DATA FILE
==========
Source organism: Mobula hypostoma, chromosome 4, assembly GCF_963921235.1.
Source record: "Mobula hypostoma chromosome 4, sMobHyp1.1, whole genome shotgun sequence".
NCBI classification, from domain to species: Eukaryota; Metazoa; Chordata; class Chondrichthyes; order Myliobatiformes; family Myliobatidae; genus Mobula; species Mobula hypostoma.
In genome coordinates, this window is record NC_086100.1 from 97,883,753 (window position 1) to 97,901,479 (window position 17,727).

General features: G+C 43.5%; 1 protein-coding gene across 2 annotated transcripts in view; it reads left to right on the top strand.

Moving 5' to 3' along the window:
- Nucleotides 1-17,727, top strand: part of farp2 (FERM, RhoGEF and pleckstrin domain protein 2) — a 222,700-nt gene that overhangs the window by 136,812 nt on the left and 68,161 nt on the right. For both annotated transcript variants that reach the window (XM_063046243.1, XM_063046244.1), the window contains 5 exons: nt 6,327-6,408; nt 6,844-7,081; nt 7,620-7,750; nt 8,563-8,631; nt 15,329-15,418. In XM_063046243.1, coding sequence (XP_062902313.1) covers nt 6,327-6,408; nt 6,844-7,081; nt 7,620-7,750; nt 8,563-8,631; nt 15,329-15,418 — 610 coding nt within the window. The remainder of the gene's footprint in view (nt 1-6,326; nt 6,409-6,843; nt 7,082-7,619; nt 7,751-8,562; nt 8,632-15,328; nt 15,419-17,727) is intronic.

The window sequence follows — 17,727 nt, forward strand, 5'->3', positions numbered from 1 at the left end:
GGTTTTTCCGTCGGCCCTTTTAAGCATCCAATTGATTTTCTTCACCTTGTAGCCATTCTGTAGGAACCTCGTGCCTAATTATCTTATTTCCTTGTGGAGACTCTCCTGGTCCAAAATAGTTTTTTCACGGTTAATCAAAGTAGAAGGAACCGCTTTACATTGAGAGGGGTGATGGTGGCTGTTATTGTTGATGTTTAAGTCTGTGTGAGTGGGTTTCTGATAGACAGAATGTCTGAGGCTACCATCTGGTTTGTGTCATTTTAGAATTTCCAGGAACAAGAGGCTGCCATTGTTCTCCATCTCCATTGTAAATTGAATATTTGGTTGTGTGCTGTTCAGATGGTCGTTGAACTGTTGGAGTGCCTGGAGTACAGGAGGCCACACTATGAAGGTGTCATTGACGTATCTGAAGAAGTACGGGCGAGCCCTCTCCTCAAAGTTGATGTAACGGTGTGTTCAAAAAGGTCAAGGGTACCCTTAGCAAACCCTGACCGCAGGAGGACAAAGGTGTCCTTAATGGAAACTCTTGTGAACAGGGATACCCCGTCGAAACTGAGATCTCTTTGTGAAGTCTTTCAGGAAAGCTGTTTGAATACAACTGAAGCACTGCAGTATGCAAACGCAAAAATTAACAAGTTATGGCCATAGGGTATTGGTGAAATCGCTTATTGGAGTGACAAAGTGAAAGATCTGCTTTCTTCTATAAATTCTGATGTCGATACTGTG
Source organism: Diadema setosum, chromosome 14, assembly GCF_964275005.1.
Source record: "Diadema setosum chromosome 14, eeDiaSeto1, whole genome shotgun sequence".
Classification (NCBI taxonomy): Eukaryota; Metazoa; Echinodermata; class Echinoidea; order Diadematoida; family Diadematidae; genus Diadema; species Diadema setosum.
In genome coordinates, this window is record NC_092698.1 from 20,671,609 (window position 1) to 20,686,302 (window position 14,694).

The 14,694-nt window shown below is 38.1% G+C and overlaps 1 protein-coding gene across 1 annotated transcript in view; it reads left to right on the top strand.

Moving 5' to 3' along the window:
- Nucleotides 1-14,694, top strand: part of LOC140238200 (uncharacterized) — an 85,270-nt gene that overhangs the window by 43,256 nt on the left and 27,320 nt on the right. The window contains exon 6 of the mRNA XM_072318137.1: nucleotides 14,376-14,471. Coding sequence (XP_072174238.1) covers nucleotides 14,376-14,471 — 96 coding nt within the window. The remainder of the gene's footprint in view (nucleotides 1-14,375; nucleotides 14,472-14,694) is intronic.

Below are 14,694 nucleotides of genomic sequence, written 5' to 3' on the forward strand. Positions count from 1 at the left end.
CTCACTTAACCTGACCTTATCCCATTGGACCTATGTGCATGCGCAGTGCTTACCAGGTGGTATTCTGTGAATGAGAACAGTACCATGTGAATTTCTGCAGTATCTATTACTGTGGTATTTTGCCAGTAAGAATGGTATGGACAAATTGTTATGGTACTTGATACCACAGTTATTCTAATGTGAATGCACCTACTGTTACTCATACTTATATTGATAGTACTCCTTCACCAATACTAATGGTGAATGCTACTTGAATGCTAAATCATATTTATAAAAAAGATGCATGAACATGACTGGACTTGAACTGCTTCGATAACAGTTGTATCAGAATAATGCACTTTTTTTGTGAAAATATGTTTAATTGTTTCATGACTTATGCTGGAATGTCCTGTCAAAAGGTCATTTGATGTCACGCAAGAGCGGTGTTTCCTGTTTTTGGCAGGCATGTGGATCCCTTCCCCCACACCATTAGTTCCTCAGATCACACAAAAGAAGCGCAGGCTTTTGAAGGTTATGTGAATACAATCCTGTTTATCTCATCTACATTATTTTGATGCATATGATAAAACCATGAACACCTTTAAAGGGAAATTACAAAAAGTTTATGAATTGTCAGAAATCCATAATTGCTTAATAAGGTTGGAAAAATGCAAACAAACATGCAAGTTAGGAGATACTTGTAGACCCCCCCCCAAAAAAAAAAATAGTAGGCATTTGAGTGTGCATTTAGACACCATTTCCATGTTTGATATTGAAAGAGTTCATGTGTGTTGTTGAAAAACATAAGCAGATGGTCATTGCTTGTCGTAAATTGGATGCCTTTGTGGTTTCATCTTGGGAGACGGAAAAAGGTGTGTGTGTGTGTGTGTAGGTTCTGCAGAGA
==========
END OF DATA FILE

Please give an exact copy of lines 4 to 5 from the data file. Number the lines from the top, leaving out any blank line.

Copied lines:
In genome coordinates, this window is record NC_086100.1 from 97,883,753 (window position 1) to 97,901,479 (window position 17,727).

General features: G+C 43.5%; 1 protein-coding gene across 2 annotated transcripts in view; it reads left to right on the top strand.